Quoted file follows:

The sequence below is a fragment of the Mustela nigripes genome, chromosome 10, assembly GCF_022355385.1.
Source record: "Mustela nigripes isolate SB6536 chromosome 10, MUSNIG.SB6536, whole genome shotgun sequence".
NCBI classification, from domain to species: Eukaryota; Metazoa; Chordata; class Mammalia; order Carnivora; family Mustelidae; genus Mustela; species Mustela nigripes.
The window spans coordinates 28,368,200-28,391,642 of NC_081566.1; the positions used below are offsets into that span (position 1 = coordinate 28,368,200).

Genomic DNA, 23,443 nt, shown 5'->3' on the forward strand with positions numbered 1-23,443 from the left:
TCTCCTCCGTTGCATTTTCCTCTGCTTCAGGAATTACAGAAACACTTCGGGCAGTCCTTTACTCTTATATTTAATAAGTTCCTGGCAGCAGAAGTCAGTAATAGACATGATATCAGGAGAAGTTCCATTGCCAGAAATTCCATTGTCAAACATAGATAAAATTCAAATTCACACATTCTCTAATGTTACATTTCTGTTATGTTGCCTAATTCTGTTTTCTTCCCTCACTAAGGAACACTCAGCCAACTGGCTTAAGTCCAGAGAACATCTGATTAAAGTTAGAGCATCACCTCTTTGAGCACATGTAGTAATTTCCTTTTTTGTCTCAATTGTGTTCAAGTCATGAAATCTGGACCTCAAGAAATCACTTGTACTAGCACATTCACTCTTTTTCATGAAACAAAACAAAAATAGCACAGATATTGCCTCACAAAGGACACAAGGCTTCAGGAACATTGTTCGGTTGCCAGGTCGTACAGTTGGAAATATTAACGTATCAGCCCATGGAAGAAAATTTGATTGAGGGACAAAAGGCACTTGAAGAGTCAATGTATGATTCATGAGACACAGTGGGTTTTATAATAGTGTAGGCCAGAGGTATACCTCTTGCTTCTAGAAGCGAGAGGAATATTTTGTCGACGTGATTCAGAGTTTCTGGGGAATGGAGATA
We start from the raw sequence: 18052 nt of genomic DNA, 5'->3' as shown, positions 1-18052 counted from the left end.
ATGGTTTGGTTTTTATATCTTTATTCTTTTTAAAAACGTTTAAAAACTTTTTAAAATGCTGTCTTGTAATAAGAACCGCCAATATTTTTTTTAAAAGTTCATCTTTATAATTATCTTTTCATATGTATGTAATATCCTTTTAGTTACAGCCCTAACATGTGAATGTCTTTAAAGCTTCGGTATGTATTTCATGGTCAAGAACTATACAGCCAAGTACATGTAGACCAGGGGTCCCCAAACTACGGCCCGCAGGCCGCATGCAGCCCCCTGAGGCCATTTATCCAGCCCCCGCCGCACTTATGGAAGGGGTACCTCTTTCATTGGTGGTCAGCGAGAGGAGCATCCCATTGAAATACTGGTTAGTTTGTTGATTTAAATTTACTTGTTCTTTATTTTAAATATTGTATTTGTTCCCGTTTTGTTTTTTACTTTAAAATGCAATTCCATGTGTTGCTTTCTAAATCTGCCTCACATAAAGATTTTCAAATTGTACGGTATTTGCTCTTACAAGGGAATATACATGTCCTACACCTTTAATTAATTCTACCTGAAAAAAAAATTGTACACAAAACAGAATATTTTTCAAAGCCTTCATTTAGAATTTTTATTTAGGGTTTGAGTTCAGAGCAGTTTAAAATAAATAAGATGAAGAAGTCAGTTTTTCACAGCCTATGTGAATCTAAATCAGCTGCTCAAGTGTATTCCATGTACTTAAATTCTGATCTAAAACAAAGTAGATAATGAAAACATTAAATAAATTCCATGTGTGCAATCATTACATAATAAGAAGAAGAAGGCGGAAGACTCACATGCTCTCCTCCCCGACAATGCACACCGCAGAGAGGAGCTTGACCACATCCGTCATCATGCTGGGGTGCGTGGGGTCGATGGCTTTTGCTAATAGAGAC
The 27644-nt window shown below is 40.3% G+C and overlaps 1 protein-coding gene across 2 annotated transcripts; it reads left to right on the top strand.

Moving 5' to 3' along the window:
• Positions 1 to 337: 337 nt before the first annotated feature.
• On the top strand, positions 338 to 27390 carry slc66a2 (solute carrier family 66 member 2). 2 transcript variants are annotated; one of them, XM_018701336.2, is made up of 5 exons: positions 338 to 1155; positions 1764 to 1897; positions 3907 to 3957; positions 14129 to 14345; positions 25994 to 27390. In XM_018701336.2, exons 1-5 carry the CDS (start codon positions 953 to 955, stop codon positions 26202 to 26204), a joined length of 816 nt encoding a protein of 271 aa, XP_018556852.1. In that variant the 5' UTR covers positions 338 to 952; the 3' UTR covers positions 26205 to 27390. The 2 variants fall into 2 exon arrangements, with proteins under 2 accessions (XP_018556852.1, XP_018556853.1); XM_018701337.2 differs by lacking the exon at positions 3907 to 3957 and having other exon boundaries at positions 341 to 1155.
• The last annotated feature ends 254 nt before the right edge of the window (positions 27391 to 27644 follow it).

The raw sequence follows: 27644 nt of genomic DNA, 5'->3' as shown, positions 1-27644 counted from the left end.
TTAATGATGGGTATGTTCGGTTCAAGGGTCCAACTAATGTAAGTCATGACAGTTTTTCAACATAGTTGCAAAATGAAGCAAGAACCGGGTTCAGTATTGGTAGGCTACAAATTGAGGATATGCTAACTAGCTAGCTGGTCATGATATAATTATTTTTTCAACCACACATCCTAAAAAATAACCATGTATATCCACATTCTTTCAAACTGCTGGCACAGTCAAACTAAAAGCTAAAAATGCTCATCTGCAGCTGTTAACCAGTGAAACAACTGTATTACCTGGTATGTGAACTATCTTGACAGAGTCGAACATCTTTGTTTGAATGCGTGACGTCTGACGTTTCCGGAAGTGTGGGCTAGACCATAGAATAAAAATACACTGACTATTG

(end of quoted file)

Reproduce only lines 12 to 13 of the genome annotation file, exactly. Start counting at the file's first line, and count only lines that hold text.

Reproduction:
• On the top strand, positions 338 to 27390 carry slc66a2 (solute carrier family 66 member 2). 2 transcript variants are annotated; one of them, XM_018701336.2, is made up of 5 exons: positions 338 to 1155; positions 1764 to 1897; positions 3907 to 3957; positions 14129 to 14345; positions 25994 to 27390. In XM_018701336.2, exons 1-5 carry the CDS (start codon positions 953 to 955, stop codon positions 26202 to 26204), a joined length of 816 nt encoding a protein of 271 aa, XP_018556852.1. In that variant the 5' UTR covers positions 338 to 952; the 3' UTR covers positions 26205 to 27390. The 2 variants fall into 2 exon arrangements, with proteins under 2 accessions (XP_018556852.1, XP_018556853.1); XM_018701337.2 differs by lacking the exon at positions 3907 to 3957 and having other exon boundaries at positions 341 to 1155.
• The last annotated feature ends 254 nt before the right edge of the window (positions 27391 to 27644 follow it).